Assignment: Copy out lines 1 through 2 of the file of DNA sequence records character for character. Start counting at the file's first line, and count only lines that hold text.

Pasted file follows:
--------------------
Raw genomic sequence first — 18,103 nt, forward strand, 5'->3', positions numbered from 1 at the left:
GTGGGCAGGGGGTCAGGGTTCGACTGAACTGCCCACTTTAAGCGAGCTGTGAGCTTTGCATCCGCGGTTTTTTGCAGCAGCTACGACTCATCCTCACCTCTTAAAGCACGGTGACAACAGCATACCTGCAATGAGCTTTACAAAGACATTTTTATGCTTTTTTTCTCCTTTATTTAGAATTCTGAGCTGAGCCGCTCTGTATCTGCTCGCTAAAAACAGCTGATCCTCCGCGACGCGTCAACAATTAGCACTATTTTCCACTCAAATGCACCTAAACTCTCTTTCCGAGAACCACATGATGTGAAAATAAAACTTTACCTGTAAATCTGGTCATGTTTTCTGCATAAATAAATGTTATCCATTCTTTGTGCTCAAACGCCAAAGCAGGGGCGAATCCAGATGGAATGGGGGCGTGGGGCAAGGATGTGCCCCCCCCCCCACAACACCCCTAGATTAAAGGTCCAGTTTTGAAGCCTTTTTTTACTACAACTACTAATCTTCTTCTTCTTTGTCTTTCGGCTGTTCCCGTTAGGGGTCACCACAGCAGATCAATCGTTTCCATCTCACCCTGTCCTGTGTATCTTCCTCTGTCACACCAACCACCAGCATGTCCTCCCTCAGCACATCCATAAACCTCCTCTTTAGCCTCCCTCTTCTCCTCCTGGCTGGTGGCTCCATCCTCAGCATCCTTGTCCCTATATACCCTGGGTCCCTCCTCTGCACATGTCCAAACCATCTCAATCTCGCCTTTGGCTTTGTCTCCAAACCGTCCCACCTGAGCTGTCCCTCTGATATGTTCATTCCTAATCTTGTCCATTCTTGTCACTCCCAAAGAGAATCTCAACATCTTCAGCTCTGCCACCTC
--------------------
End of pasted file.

Raw genomic sequence first — 18,103 nt, forward strand, 5'->3', positions numbered from 1 at the left:
GTGGGCAGGGGGTCAGGGTTCGACTGAACTGCCCACTTTAAGCGAGCTGTGAGCTTTGCATCCGCGGTTTTTTGCAGCAGCTACGACTCATCCTCACCTCTTAAAGCACGGTGACAACAGCATACCTGCAATGAGCTTTACAAAGACATTTTTATGCTTTTTTTCTCCTTTATTTAGAATTCTGAGCTGAGCCGCTCTGTATCTGCTCGCTAAAAACAGCTGATCCTCCGCGACGCGTCAACAATTAGCACTATTTTCCACTCAAATGCACCTAAACTCTCTTTCCGAGAACCACATGATGTGAAAATAAAACTTTACCTGTAAATCTGGTCATGTTTTCTGCATAAATAAATGTTATCCATTCTTTGTGCTCAAACGCCAAAGCAGGGGCGAATCCAGATGGAATGGGGGCGTGGGGCAAGGATGTGCCCCCCCCCCCACAACACCCCTAGATTAAAGGTCCAGTTTTGAAGCCTTTTTTTACTACAACTACTAATCTTCTTCTTCTTTGTCTTTCGGCTGTTCCCGTTAGGGGTCACCACAGCAGATCAATCGTTTCCATCTCACCCTGTCCTGTGTATCTTCCTCTGTCACACCAACCACCAGCATGTCCTCCCTCAGCACATCCATAAACCTCCTCTTTAGCCTCCCTCTTCTCCTCCTGGCTGGTGGCTCCATCCTCAGCATCCTTGTCCCTATATACCCTGGGTCCCTCCTCTGCACATGTCCAAACCATCTCAATCTCGCCTTTGGCTTTGTCTCCAAACCGTCCCACCTGAGCTGTCCCTCTGATATGTTCATTCCTAATCTTGTCCATTCTTGTCACTCCCAAAGAGAATCTCAACATCTTCAGCTCTGCCACCTC